by Staff Writers
Cape May NJ (SPX) Oct 19, 2016
American Aerospace Technologies (AATI), the pioneer in long range drones for civilian applications has announced that it successfully tested drone-based wireless communications and real-time mapping for improved hurricane response.
In another first for AATI, the company successfully flew its RS-20 unmanned aircraft system (UAS) to test delivery of critical services to first responders during a hurricane response exercise. Tests included the first-ever trial aimed at providing airborne wireless connectivity for first responders in a post-disaster communications-denied environment.
Additional tests delivered high resolution map-based imagery of coastlines and infrastructure to the web in real-time using AATI's InstiMaps System. The flight tests were conducted October 5-7 in Cape May County, New Jersey, under a certificate of waiver or authorization (COA) covering over 100 square miles with a ceiling of 7,500 feet issued by the FAA to the New Jersey Institute of Technology. This is the eighth COA under which AATI has successfully flown across the country.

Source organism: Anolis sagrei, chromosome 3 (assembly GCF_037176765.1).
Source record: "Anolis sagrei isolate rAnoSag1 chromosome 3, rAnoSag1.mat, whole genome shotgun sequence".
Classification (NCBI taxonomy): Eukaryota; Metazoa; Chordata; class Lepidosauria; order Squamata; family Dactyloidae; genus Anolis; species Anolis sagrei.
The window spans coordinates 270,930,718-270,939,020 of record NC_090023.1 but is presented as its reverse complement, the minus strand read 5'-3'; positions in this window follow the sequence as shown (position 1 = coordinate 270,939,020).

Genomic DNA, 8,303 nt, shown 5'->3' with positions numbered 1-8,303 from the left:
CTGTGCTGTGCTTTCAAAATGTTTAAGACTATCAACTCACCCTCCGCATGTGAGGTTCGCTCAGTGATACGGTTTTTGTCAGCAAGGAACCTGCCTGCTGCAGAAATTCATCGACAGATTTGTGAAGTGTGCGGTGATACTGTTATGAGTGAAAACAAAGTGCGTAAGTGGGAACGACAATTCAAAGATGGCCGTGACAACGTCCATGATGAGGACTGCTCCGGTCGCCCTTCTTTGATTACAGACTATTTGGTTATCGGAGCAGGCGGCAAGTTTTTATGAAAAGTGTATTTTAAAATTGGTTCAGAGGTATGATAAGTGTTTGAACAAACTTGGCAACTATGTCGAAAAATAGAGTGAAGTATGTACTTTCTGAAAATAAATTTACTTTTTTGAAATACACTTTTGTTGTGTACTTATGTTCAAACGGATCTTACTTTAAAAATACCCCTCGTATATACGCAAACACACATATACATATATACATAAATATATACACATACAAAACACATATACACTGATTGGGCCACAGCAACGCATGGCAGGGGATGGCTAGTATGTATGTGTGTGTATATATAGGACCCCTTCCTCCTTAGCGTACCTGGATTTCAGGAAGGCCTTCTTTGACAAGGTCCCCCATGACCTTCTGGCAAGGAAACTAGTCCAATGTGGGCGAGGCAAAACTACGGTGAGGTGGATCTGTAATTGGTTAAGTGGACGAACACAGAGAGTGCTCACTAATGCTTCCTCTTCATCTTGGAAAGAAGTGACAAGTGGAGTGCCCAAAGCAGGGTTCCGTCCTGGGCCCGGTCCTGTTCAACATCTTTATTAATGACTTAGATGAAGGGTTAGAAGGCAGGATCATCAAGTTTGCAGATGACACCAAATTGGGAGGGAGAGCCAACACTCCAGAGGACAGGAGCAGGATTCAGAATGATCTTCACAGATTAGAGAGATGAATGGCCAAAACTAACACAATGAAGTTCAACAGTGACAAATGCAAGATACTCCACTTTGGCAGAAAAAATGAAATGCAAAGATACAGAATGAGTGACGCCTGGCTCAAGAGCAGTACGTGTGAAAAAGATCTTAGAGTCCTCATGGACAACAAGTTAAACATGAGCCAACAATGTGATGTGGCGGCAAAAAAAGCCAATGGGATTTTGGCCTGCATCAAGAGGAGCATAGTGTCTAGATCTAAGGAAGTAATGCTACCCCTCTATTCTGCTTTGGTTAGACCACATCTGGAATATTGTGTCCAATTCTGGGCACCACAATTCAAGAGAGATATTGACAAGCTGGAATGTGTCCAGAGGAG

AATI is no stranger to Cape May Airport (KWWD) as it has conducted four successful flight operations here including the first UAS flight from a public airport in the state of New Jersey.
A tabletop exercise was conducted prior to the flights that included representatives from multiple government and education institutions including the NJ National Guard, US Coast Guard, NJ State Police, Cape May County Office of Emergency Management, FAA Technical Center, NJ Department of Transportation, NJIT and Rutgers, among others.
According to David Yoel, CEO of AATI, "These were the first flight tests in the U.S. to use long range drones to provide wireless communications and real-time mapping to first responders in a hurricane response application."
In May 2016, AATI and Verizon Wireless successfully tested airborne cellular network connectivity using both long range drones and manned aircraft over hundreds of miles of pipelines and power lines in Central Virginia.
The tests conducted this week extended the test activities to include disaster response. David Yoel, CEO of AATI, said, "Long range drones promise to significantly improve the safety and integrity of our nations' infrastructure, and to dramatically improve our ability to respond to natural disasters."
Vinod Khosla, CEO of Khosla Ventures, a prominent Silicon Valley venture capital firm and investor in AATI, said, "Airborne cellular communications are a key enabler for long range drones, helping turn the promise of this disruptive technology into a practical reality."
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